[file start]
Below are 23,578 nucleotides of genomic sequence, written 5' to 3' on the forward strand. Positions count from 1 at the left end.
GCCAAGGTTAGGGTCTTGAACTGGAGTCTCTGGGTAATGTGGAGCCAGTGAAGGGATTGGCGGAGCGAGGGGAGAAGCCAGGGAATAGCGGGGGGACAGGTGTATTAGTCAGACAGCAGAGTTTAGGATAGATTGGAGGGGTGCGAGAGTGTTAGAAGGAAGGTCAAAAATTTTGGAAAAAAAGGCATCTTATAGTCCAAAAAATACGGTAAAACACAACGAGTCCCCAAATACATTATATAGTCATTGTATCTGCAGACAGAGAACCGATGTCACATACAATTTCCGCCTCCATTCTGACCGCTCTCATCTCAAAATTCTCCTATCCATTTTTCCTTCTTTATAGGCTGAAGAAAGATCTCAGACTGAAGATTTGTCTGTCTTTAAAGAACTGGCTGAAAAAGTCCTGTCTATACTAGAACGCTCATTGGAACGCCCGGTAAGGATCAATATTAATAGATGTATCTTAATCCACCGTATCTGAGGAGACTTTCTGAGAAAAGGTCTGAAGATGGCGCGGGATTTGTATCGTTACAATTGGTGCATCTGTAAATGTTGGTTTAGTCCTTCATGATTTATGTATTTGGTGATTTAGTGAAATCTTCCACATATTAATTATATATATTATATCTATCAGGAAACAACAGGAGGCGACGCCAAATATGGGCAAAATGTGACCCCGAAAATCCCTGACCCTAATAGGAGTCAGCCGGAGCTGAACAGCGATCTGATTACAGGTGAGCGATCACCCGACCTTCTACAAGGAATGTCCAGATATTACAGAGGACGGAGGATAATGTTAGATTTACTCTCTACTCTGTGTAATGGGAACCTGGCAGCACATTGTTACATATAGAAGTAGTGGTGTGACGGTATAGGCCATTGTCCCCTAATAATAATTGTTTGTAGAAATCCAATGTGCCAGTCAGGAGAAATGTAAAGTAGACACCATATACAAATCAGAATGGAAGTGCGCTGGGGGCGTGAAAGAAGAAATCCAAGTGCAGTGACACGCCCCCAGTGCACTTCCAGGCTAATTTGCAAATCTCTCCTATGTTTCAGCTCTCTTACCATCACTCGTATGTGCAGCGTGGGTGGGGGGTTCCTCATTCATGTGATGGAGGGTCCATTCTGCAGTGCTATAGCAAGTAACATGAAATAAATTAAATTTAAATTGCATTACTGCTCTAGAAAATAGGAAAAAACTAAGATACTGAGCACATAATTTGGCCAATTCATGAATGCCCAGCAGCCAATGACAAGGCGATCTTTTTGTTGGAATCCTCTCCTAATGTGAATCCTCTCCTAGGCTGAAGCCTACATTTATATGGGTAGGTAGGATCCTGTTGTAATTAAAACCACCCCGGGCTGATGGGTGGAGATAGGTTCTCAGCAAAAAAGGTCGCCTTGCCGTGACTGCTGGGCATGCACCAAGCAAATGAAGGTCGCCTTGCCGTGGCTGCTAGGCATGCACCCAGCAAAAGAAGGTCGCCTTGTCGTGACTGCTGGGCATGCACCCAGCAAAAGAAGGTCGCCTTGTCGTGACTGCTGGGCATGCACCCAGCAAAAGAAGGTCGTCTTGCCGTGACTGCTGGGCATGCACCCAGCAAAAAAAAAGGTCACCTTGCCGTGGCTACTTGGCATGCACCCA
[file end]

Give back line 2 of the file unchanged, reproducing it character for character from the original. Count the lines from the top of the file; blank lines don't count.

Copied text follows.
GCCAAGGTTAGGGTCTTGAACTGGAGTCTCTGGGTAATGTGGAGCCAGTGAAGGGATTGGCGGAGCGAGGGGAGAAGCCAGGGAATAGCGGGGGGACAGGTGTATTAGTCAGACAGCAGAGTTTAGGATAGATTGGAGGGGTGCGAGAGTGTTAGAAGGAAGGTCAAAAATTTTGGAAAAAAAGGCATCTTATAGTCCAAAAAATACGGTAAAACACAACGAGTCCCCAAATACATTATATAGTCATTGTATCTGCAGACAGAGAACCGATGTCACATACAATTTCCGCCTCCATTCTGACCGCTCTCATCTCAAAATTCTCCTATCCATTTTTCCTTCTTTATAGGCTGAAGAAAGATCTCAGACTGAAGATTTGTCTGTCTTTAAAGAACTGGCTGAAAAAGTCCTGTCTATACTAGAACGCTCATTGGAACGCCCGGTAAGGATCAATATTAATAGATGTATCTTAATCCACCGTATCTGAGGAGACTTTCTGAGAAAAGGTCTGAAGATGGCGCGGGATTTGTATCGTTACAATTGGTGCATCTGTAAATGTTGGTTTAGTCCTTCATGATTTATGTATTTGGTGATTTAGTGAAATCTTCCACATATTAATTATATATATTATATCTATCAGGAAACAACAGGAGGCGACGCCAAATATGGGCAAAATGTGACCCCGAAAATCCCTGACCCTAATAGGAGTCAGCCGGAGCTGAACAGCGATCTGATTACAGGTGAGCGATCACCCGACCTTCTACAAGGAATGTCCAGATATTACAGAGGACGGAGGATAATGTTAGATTTACTCTCTACTCTGTGTAATGGGAACCTGGCAGCACATTGTTACATATAGAAGTAGTGGTGTGACGGTATAGGCCATTGTCCCCTAATAATAATTGTTTGTAGAAATCCAATGTGCCAGTCAGGAGAAATGTAAAGTAGACACCATATACAAATCAGAATGGAAGTGCGCTGGGGGCGTGAAAGAAGAAATCCAAGTGCAGTGACACGCCCCCAGTGCACTTCCAGGCTAATTTGCAAATCTCTCCTATGTTTCAGCTCTCTTACCATCACTCGTATGTGCAGCGTGGGTGGGGGGTTCCTCATTCATGTGATGGAGGGTCCATTCTGCAGTGCTATAGCAAGTAACATGAAATAAATTAAATTTAAATTGCATTACTGCTCTAGAAAATAGGAAAAAACTAAGATACTGAGCACATAATTTGGCCAATTCATGAATGCCCAGCAGCCAATGACAAGGCGATCTTTTTGTTGGAATCCTCTCCTAATGTGAATCCTCTCCTAGGCTGAAGCCTACATTTATATGGGTAGGTAGGATCCTGTTGTAATTAAAACCACCCCGGGCTGATGGGTGGAGATAGGTTCTCAGCAAAAAAGGTCGCCTTGCCGTGACTGCTGGGCATGCACCAAGCAAATGAAGGTCGCCTTGCCGTGGCTGCTAGGCATGCACCCAGCAAAAGAAGGTCGCCTTGTCGTGACTGCTGGGCATGCACCCAGCAAAAGAAGGTCGCCTTGTCGTGACTGCTGGGCATGCACCCAGCAAAAGAAGGTCGTCTTGCCGTGACTGCTGGGCATGCACCCAGCAAAAAAAAAGGTCACCTTGCCGTGGCTACTTGGCATGCACCCA